Fortune just published a colorful profile of Matt Simmons, the longtime oil-industry insider who's become perhaps the most notorious of peak-oil theorists—he snagged headlines in 2005 with his book on how Saudi Arabia's oil reserves were wildly overstated and, as a result, global production forecasts were way too optimistic. That raised eyebrows because it was coming from a Bush adviser who co-wrote the campaign's energy plan in 2000 (which, as you'll recall, leaned very heavily on oil). Anyway, Simmons is gloomier than most (there's a haze around these predictions, in part because it's hard to get good data on oil reserves in OPEC countries), but he does think world oil production is about to plateau—even as demand keeps rising—which means the recent softening of oil prices will prove only temporary. Oh, he also has opinions on the election:

"John McCain is energy illiterate," Simmons is saying. "He's just witless about this stuff. As a lifelong Republican, I'm supporting Obama." A dozen oil and gas men sitting around a conference table in Lafayette, La., chuckle nervously as he continues. "McCain says, 'Oh, we're going to wean ourselves off foreign oil in four years and build 45 nuclear plants by 2030.' He doesn't have a clue."...

McCain's midsummer move to begin campaigning on a platform of more offshore drilling has only hardened Simmons's position. "What a hypocrite," says Simmons, who supported McCain's rival Mitt Romney in the primary - no surprise given Simmons's history with the Romney family. "Here's a man who for at least the past 15 years has strenuously, I mean strenuously, opposed offshore drilling. And now it's 'drill, drill, drill.' And he doesn't have any idea that we don't have any drilling rigs. Or that we don't have any idea of exactly where to drill." (As for McCain's running mate, Sarah Palin, Simmons says: "She's a very colorful person, but I don't think there's a scrap of evidence that she knows anything about energy.")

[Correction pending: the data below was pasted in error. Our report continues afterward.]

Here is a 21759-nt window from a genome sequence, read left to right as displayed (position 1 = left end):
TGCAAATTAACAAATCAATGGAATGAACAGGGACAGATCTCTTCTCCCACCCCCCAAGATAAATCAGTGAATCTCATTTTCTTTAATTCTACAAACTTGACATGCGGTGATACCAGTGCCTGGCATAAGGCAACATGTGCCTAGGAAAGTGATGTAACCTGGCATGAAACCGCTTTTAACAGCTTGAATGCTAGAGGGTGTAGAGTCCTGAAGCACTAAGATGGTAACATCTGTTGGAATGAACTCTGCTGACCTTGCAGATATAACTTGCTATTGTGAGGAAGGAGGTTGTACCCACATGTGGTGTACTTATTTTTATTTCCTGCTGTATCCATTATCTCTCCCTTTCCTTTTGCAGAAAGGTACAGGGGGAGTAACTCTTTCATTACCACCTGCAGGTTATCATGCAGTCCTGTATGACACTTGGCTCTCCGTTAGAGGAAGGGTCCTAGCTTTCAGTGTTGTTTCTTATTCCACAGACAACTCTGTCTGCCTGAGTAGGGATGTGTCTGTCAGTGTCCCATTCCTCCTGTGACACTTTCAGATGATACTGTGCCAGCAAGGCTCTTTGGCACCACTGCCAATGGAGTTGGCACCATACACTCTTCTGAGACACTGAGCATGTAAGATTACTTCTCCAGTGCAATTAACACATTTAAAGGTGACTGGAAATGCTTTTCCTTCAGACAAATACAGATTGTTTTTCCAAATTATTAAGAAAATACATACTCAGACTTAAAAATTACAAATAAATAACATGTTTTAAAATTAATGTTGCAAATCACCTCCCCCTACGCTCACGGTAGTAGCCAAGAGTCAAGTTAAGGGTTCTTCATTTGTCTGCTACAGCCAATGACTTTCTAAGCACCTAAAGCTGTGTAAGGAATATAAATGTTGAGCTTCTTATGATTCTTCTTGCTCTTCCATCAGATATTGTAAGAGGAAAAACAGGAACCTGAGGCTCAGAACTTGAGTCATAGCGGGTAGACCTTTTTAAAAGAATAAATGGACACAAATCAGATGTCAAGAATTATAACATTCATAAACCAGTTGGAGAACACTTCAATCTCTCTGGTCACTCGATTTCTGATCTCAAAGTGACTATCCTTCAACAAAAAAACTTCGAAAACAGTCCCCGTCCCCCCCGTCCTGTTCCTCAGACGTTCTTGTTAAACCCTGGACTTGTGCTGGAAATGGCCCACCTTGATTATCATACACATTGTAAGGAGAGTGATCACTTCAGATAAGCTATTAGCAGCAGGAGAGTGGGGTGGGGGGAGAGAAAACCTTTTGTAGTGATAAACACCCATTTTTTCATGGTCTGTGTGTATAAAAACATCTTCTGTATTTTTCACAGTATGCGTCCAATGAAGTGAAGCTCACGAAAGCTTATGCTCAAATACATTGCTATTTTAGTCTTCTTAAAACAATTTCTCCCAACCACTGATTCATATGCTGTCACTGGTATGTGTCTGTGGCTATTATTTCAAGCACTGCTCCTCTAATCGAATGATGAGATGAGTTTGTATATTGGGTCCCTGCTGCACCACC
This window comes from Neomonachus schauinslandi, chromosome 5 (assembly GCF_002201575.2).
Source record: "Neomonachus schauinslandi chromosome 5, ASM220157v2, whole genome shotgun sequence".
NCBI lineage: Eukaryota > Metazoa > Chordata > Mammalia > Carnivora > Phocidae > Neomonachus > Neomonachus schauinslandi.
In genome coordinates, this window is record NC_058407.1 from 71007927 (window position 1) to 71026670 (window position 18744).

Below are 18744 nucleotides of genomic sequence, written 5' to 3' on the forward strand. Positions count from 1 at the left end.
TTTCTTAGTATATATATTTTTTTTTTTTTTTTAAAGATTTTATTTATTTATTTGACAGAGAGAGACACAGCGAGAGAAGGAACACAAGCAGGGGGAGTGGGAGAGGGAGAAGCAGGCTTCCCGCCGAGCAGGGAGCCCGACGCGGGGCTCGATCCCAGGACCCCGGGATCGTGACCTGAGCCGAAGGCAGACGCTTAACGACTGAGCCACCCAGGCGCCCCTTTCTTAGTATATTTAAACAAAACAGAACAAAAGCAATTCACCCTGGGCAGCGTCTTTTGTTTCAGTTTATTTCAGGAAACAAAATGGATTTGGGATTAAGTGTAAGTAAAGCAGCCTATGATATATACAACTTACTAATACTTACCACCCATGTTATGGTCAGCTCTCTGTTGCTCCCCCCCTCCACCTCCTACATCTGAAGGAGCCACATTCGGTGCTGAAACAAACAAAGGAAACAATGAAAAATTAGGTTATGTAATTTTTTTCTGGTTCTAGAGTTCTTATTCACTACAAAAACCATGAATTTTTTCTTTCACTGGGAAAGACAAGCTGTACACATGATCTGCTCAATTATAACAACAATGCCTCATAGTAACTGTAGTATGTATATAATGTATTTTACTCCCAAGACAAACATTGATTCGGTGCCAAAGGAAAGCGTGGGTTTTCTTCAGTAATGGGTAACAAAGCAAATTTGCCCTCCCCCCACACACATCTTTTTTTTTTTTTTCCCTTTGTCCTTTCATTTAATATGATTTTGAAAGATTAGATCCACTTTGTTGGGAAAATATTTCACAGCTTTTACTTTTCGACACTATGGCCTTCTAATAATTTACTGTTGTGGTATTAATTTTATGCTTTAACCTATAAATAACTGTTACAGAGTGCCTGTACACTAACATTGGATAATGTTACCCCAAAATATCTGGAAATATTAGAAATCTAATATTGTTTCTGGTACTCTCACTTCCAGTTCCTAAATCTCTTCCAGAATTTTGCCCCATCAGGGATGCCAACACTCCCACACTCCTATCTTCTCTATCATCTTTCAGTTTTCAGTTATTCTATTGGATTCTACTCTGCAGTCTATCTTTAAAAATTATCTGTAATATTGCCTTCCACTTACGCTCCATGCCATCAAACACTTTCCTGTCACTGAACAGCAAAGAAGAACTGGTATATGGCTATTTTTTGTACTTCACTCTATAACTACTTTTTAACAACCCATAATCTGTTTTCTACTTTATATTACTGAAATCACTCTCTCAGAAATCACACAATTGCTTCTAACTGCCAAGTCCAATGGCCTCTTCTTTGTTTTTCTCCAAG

Not holding back, is he? For the record, Simmons is still in favor of offshore drilling—though he, too, doesn't expect it to have more than a small impact on gas prices a decade or two out—but now thinks that adjusting to peak oil is going to mean radical changes on the horizon: "You'll end long-distance commuting, and we have the tools to do that now with webcams. Grow food locally. Grow food in your backyard. If they're not commuting, people will have time to do that." I wouldn't go that far, though think he's right to be bearish on nukes. More interesting, perhaps, are his recent plans to erect a cutting-edge wind farm 20 miles off the Maine coast "that they say could easily power the entire state—the equivalent of five nuclear power plants."

Sort of apropos, the New York Times Magazine recently had a piece about a new wind farm off the Delaware coast that didn't make any novel points, but was a great walk-through of how these things are getting set up, how they win over skeptics and NIMBYs, overcome cost issues… (As with all wind stories, everyone says the production tax credit is absolutely crucial here—the same one that Congress is still dithering over.)

--Bradford Plumer